A punch in the nose…
The scheme’s originator on Reddit claims to have turned an initial investment of $50,000 into more than $40 million. Melvin Capital, among the hedge funds that had shorted GameStop’s stock, was forced to beg for a $2.75 billion bailout from two other investors after it was clobbered with huge losses because of the “short squeeze.”
Melvin Capital has suffered the worst from the skyrocketing prices of heavily shorted stocks, losing 53% on its investments in January. One WallStreetBets user gleefully posted on Sunday: “Only 47% left to go!!”
It’s unclear how this David vs. Goliath story will ultimately pan out. One thing is clear, though: Reddit’s online rebels exposed the lack of fairness in a financial system dominated by the “big boys” on Wall Street. The billionaires got bloody noses and their pain has touched off widespread Schadenfreude.
With the Democrats in charge of the White House and both chambers of Congress, we might see new regulations come out of the GameStop saga. The U.S. House Committee on Financial Services announced Wednesday that it would hold hearings into the matter.
The pitchfork-wielding investors on Reddit perhaps set in motion lasting changes to institutional investing that would prevent brokers from treating rich clients differently from the little guy.
A long way to go…
On the economic front, investors are increasingly worried that the recovery might be losing steam. Federal Reserve Chair Jerome Powell on Wednesday cautioned that the U.S. economy is still “a long way from a full recovery.”
The U.S. central bank vowed to use “its full range of tools to support the U.S. economy in this challenging time.” The Fed’s warning, combined with disappointing economic data and the persistence of the pandemic, contributed to the pessimism last week on Wall Street.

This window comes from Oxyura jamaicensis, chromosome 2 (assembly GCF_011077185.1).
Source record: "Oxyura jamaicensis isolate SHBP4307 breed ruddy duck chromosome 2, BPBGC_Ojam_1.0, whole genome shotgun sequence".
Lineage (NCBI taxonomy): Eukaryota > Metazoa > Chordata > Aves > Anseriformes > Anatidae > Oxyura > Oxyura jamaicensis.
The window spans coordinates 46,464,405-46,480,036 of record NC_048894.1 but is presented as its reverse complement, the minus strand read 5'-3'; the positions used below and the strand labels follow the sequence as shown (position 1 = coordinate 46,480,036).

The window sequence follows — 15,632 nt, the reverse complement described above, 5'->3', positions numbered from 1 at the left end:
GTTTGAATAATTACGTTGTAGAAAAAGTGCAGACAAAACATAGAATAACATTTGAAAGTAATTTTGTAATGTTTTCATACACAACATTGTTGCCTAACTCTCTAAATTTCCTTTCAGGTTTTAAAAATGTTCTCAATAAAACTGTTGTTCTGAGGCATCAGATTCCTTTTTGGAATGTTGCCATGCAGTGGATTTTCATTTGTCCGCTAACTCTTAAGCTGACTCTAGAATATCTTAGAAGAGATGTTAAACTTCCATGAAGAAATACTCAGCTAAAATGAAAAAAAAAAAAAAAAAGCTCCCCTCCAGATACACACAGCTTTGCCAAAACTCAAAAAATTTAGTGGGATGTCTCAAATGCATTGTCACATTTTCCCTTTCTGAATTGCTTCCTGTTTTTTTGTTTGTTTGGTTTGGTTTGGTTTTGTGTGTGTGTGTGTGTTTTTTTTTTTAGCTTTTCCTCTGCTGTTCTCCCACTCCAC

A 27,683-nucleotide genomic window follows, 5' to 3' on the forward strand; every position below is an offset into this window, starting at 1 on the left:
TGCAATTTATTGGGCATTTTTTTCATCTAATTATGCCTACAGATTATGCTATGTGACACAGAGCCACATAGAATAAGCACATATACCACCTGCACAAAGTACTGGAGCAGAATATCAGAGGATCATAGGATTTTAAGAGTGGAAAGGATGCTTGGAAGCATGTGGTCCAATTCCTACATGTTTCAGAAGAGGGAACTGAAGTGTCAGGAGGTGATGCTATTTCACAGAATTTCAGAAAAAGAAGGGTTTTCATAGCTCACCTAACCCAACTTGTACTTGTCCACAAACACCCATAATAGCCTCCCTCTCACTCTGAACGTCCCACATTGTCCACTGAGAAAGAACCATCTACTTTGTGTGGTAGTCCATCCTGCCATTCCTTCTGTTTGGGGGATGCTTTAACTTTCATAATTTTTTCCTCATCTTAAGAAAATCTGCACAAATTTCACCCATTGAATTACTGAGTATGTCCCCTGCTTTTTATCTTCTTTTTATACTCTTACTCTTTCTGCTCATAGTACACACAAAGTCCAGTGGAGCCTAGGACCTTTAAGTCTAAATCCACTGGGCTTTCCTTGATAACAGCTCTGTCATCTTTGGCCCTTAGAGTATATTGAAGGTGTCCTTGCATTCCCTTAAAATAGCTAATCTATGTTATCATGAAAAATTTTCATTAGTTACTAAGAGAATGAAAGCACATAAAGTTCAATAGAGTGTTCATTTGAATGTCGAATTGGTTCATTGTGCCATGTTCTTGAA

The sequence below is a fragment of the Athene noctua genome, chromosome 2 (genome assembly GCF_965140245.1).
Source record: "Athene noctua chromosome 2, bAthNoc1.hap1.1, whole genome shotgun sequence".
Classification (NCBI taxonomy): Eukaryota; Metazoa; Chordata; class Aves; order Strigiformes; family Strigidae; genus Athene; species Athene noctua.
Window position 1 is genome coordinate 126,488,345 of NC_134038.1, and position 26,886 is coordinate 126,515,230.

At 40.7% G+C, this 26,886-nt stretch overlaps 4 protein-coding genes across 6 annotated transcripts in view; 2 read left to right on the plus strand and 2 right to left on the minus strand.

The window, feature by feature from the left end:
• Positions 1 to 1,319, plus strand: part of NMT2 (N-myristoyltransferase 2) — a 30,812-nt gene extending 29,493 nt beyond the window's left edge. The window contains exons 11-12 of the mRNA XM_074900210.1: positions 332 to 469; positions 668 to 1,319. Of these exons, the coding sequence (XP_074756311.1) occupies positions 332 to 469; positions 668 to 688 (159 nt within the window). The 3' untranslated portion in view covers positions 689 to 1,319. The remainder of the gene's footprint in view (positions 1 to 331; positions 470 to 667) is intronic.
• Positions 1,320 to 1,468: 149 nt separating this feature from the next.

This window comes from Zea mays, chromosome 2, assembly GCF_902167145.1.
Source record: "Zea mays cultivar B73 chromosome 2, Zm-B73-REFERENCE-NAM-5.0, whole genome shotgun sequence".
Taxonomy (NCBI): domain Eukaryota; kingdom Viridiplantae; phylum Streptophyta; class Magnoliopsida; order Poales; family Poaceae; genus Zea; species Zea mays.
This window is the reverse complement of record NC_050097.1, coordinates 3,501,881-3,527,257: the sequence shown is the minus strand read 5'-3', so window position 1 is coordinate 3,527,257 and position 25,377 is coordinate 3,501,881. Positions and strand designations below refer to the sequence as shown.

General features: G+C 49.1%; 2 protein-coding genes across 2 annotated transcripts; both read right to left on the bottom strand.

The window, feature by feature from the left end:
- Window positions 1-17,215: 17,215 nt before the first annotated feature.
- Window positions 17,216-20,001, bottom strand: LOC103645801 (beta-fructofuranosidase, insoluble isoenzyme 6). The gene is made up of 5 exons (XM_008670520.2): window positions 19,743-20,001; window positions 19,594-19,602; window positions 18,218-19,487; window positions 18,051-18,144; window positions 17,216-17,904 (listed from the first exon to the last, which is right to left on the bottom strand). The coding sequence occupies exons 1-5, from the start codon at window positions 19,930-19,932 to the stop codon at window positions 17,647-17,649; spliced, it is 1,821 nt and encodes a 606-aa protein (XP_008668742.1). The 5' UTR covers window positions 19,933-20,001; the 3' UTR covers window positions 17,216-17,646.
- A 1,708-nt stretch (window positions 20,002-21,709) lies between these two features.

The U.S. Bureau of Economic Analysis reported on Thursday that U.S. real gross domestic product (GDP) growth increased at an annual rate of 4% in the fourth quarter, down from 33.4% in the third quarter. For the full year, real GDP decreased by 3.5% compared to 2019, representing the sharpest annual decline since 1946 (see chart).
The pandemic-battered economy still struggles, underscoring the need for another round of fiscal stimulus.
Senate Majority Leader Chuck Schumer (D-NY) has made it clear that Democrats have sufficient votes to pass President Biden’s proposed $1.9 trillion stimulus package, with or without Republican support. Passage of the coronavirus relief bill would provide a catalyst for another upward leg in the stock market. Cyclical, economically sensitive stocks should benefit the most.
Meanwhile, Donald Trump’s impeachment trial in the Senate is scheduled to begin on the week of February 8. Here’s my take: Wall Street couldn’t care less. From an historical and political perspective, the impeachment trial of our ex-president is significant. But for the financial markets, it’s a non-event.